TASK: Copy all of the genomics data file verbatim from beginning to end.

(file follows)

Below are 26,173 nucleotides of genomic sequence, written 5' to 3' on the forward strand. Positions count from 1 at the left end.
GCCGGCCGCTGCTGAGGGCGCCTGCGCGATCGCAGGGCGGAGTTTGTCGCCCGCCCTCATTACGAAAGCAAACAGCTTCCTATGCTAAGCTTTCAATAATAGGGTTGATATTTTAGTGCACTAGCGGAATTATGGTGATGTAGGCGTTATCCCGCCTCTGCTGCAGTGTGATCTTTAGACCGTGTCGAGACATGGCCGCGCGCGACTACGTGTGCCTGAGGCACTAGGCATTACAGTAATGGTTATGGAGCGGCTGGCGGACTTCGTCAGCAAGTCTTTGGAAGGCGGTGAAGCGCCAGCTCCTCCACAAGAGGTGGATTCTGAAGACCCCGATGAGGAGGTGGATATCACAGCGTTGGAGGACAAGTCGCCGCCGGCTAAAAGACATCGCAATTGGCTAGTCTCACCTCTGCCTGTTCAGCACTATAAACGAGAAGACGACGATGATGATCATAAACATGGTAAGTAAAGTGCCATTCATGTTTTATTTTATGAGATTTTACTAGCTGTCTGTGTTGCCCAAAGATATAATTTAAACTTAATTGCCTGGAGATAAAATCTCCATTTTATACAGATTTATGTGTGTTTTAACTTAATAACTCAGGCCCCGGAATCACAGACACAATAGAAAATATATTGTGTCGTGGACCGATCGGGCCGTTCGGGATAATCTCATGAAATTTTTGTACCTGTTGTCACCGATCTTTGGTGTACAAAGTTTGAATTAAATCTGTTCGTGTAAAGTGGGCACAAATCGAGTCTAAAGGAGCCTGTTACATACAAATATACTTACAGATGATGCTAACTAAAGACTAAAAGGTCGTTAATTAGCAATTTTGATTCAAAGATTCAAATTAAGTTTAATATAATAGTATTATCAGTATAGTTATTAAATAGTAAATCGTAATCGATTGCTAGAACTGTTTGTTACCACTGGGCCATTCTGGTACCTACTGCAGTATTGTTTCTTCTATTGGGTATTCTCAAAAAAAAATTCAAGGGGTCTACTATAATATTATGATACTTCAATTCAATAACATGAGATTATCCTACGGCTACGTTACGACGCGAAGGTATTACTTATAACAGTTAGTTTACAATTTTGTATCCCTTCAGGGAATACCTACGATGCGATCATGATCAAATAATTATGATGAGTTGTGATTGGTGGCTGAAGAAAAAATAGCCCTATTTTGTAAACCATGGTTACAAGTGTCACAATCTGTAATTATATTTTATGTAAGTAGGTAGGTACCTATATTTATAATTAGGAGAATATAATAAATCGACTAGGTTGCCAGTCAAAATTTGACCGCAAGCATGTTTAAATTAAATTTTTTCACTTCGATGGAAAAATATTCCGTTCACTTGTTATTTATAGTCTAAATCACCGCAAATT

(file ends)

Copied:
Below are 26,173 nucleotides of genomic sequence, written 5' to 3' on the forward strand. Positions count from 1 at the left end.
GCCGGCCGCTGCTGAGGGCGCCTGCGCGATCGCAGGGCGGAGTTTGTCGCCCGCCCTCATTACGAAAGCAAACAGCTTCCTATGCTAAGCTTTCAATAATAGGGTTGATATTTTAGTGCACTAGCGGAATTATGGTGATGTAGGCGTTATCCCGCCTCTGCTGCAGTGTGATCTTTAGACCGTGTCGAGACATGGCCGCGCGCGACTACGTGTGCCTGAGGCACTAGGCATTACAGTAATGGTTATGGAGCGGCTGGCGGACTTCGTCAGCAAGTCTTTGGAAGGCGGTGAAGCGCCAGCTCCTCCACAAGAGGTGGATTCTGAAGACCCCGATGAGGAGGTGGATATCACAGCGTTGGAGGACAAGTCGCCGCCGGCTAAAAGACATCGCAATTGGCTAGTCTCACCTCTGCCTGTTCAGCACTATAAACGAGAAGACGACGATGATGATCATAAACATGGTAAGTAAAGTGCCATTCATGTTTTATTTTATGAGATTTTACTAGCTGTCTGTGTTGCCCAAAGATATAATTTAAACTTAATTGCCTGGAGATAAAATCTCCATTTTATACAGATTTATGTGTGTTTTAACTTAATAACTCAGGCCCCGGAATCACAGACACAATAGAAAATATATTGTGTCGTGGACCGATCGGGCCGTTCGGGATAATCTCATGAAATTTTTGTACCTGTTGTCACCGATCTTTGGTGTACAAAGTTTGAATTAAATCTGTTCGTGTAAAGTGGGCACAAATCGAGTCTAAAGGAGCCTGTTACATACAAATATACTTACAGATGATGCTAACTAAAGACTAAAAGGTCGTTAATTAGCAATTTTGATTCAAAGATTCAAATTAAGTTTAATATAATAGTATTATCAGTATAGTTATTAAATAGTAAATCGTAATCGATTGCTAGAACTGTTTGTTACCACTGGGCCATTCTGGTACCTACTGCAGTATTGTTTCTTCTATTGGGTATTCTCAAAAAAAAATTCAAGGGGTCTACTATAATATTATGATACTTCAATTCAATAACATGAGATTATCCTACGGCTACGTTACGACGCGAAGGTATTACTTATAACAGTTAGTTTACAATTTTGTATCCCTTCAGGGAATACCTACGATGCGATCATGATCAAATAATTATGATGAGTTGTGATTGGTGGCTGAAGAAAAAATAGCCCTATTTTGTAAACCATGGTTACAAGTGTCACAATCTGTAATTATATTTTATGTAAGTAGGTAGGTACCTATATTTATAATTAGGAGAATATAATAAATCGACTAGGTTGCCAGTCAAAATTTGACCGCAAGCATGTTTAAATTAAATTTTTTCACTTCGATGGAAAAATATTCCGTTCACTTGTTATTTATAGTCTAAATCACCGCAAATT